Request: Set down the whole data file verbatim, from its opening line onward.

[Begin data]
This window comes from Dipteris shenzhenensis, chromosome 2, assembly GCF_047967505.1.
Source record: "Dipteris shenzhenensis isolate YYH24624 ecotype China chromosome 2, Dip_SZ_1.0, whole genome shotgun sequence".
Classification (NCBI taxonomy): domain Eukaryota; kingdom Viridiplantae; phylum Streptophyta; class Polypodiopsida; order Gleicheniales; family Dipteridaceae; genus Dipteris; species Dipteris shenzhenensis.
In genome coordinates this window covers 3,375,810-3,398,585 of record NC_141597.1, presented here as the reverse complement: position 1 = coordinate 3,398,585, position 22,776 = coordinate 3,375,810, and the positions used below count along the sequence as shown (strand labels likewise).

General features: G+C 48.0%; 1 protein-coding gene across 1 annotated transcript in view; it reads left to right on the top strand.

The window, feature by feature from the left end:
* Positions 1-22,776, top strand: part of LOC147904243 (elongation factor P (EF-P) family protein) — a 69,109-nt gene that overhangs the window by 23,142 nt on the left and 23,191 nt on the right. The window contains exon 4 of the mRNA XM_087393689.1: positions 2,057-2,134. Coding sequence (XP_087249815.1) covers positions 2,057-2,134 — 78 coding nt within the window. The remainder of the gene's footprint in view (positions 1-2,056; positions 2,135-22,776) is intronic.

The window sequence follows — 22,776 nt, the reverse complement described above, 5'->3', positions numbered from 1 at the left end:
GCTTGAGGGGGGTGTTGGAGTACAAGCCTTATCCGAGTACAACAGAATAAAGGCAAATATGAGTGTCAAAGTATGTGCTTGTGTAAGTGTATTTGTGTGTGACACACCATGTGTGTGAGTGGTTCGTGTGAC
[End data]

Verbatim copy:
This window comes from Dipteris shenzhenensis, chromosome 2, assembly GCF_047967505.1.
Source record: "Dipteris shenzhenensis isolate YYH24624 ecotype China chromosome 2, Dip_SZ_1.0, whole genome shotgun sequence".
Classification (NCBI taxonomy): domain Eukaryota; kingdom Viridiplantae; phylum Streptophyta; class Polypodiopsida; order Gleicheniales; family Dipteridaceae; genus Dipteris; species Dipteris shenzhenensis.
In genome coordinates this window covers 3,375,810-3,398,585 of record NC_141597.1, presented here as the reverse complement: position 1 = coordinate 3,398,585, position 22,776 = coordinate 3,375,810, and the positions used below count along the sequence as shown (strand labels likewise).

General features: G+C 48.0%; 1 protein-coding gene across 1 annotated transcript in view; it reads left to right on the top strand.

The window, feature by feature from the left end:
* Positions 1-22,776, top strand: part of LOC147904243 (elongation factor P (EF-P) family protein) — a 69,109-nt gene that overhangs the window by 23,142 nt on the left and 23,191 nt on the right. The window contains exon 4 of the mRNA XM_087393689.1: positions 2,057-2,134. Coding sequence (XP_087249815.1) covers positions 2,057-2,134 — 78 coding nt within the window. The remainder of the gene's footprint in view (positions 1-2,056; positions 2,135-22,776) is intronic.

The window sequence follows — 22,776 nt, the reverse complement described above, 5'->3', positions numbered from 1 at the left end:
GCTTGAGGGGGGTGTTGGAGTACAAGCCTTATCCGAGTACAACAGAATAAAGGCAAATATGAGTGTCAAAGTATGTGCTTGTGTAAGTGTATTTGTGTGTGACACACCATGTGTGTGAGTGGTTCGTGTGAC